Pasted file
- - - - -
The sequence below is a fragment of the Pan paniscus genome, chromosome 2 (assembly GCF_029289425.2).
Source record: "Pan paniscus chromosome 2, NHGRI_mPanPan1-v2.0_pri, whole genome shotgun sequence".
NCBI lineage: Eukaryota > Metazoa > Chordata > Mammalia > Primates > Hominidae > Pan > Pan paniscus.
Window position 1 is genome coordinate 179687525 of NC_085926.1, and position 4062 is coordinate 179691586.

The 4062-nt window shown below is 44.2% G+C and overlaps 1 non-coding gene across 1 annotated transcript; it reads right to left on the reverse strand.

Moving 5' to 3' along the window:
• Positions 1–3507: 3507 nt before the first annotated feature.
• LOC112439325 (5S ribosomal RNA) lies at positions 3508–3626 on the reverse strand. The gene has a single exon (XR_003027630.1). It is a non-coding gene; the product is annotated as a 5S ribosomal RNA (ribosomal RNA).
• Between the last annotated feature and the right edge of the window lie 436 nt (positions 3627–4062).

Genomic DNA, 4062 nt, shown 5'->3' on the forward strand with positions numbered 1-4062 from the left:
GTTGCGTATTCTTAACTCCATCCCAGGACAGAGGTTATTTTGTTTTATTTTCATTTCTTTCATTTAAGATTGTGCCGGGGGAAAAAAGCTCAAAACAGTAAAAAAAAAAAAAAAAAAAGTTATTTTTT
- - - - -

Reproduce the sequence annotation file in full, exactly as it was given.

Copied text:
The sequence below is a fragment of the Pan paniscus genome, chromosome 2 (assembly GCF_029289425.2).
Source record: "Pan paniscus chromosome 2, NHGRI_mPanPan1-v2.0_pri, whole genome shotgun sequence".
NCBI lineage: Eukaryota > Metazoa > Chordata > Mammalia > Primates > Hominidae > Pan > Pan paniscus.
Window position 1 is genome coordinate 179687525 of NC_085926.1, and position 4062 is coordinate 179691586.

The 4062-nt window shown below is 44.2% G+C and overlaps 1 non-coding gene across 1 annotated transcript; it reads right to left on the reverse strand.

Moving 5' to 3' along the window:
• Positions 1–3507: 3507 nt before the first annotated feature.
• LOC112439325 (5S ribosomal RNA) lies at positions 3508–3626 on the reverse strand. The gene has a single exon (XR_003027630.1). It is a non-coding gene; the product is annotated as a 5S ribosomal RNA (ribosomal RNA).
• Between the last annotated feature and the right edge of the window lie 436 nt (positions 3627–4062).

Genomic DNA, 4062 nt, shown 5'->3' on the forward strand with positions numbered 1-4062 from the left:
GTTGCGTATTCTTAACTCCATCCCAGGACAGAGGTTATTTTGTTTTATTTTCATTTCTTTCATTTAAGATTGTGCCGGGGGAAAAAAGCTCAAAACAGTAAAAAAAAAAAAAAAAAAAGTTATTTTTT